Based on a true story, Bright Star – this year’s spring musical at George Fox – tells the tale of Alice Murphy, weaving together two different timelines of her life: 1923 and 1945. When she meets Billy, a young soldier just home from World War II, he awakens her longing for her lost child, launching Alice on a journey to uncover and understand her past.

“Soaring Appalachian music leads us along with Alice on a journey of hardship, resilience, and miraculous hope and healing,” is how Director Ben Tissell describes it.

Perseverance, love, growth and identity. These words capture what Bright Star, a bluegrass musical written by Steve Martin, is all about. Yes, Martin plays the banjo. And the theatrical Appalachian music he wrote for this show with Edie Brickell was even nominated for a Tony.

Performer sitting on a cabnet talking to anotherThe play opens on Thursday, March 7, and runs March 7-10 and March 14-17, in Wood-Mar Auditorium. Evening performances begin at 7:30 p.m. (Thursdays through Saturdays), with matinee shows at 2 p.m. both Sundays. You can get more information and purchase tickets on our Box Office webpage (university employees get one complimentary ticket, as do students for Thursday performances).

It’s a musical written by a famous comedic actor, which might lead you to believe it’s probably hilarious. It is. But while this show does not lack for hilarious, entertaining characters and musical numbers, it has its fair share of depth and challenging material.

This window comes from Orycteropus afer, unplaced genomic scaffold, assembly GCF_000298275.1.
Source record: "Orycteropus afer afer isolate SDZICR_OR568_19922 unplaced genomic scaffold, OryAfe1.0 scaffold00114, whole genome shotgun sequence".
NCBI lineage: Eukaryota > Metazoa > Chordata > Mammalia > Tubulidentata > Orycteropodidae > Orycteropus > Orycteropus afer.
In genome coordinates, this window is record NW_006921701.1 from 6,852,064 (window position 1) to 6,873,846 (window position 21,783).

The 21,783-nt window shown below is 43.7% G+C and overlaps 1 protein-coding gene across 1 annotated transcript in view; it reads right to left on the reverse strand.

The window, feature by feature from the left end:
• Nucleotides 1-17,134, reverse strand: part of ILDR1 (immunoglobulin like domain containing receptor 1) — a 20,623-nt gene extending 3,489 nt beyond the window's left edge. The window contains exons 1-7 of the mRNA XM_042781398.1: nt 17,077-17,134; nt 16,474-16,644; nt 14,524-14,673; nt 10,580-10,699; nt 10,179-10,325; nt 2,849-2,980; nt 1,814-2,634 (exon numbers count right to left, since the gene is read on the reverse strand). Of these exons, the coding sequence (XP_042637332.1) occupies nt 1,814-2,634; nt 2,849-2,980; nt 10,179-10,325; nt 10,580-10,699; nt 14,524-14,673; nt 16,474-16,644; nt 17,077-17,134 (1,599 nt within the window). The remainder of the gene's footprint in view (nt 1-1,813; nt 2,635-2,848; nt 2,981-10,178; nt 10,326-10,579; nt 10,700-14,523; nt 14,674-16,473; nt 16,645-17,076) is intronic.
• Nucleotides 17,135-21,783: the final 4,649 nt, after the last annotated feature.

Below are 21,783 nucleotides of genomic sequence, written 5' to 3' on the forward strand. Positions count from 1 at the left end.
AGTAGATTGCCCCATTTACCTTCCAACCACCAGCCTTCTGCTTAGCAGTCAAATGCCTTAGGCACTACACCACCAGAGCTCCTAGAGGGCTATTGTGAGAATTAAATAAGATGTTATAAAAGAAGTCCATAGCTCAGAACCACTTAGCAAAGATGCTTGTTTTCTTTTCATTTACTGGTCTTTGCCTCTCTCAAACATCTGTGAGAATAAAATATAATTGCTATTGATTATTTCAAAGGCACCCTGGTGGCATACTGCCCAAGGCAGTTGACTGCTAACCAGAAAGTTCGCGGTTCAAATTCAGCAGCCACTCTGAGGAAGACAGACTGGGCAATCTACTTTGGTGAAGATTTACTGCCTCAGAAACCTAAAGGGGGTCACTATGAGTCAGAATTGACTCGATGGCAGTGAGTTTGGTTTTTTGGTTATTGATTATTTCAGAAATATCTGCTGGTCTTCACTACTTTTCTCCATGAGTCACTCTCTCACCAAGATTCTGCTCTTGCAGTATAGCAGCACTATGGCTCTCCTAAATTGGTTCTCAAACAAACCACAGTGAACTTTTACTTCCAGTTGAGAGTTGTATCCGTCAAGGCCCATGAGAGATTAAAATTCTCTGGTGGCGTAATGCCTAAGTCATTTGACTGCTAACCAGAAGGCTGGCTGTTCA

“The show is a beautiful story of love, heartbreak and perseverance, with a lot of fun music and characters,” says Graham Buyagawan, who plays Daddy Cane. 

Director Tissell chooses to produce stories of redemption. “Good stories, like life, can go through some dark places,” he says. “But I believe that reality, as defined by the cross of Christ, ultimately bends toward healing, hope and beauty.”

Using this metric, Bright Star is a very good story!

Many of the show’s cast find themselves leaning on the communal aspect of the musical.

“It is a beautiful story of community and hope, which is something we always need more of in this world,” says Noah Keener.

 Amid dysfunctional families, at the center of the story, characters grapple with loss and find comfort and redemption in unexpected relationships. As expressed by actor Austin Shelton, “There’s this sense of a community growing and learning and trying to move on.”

Come for the music and the story; leave encouraged and filled with hope for a brighter future.

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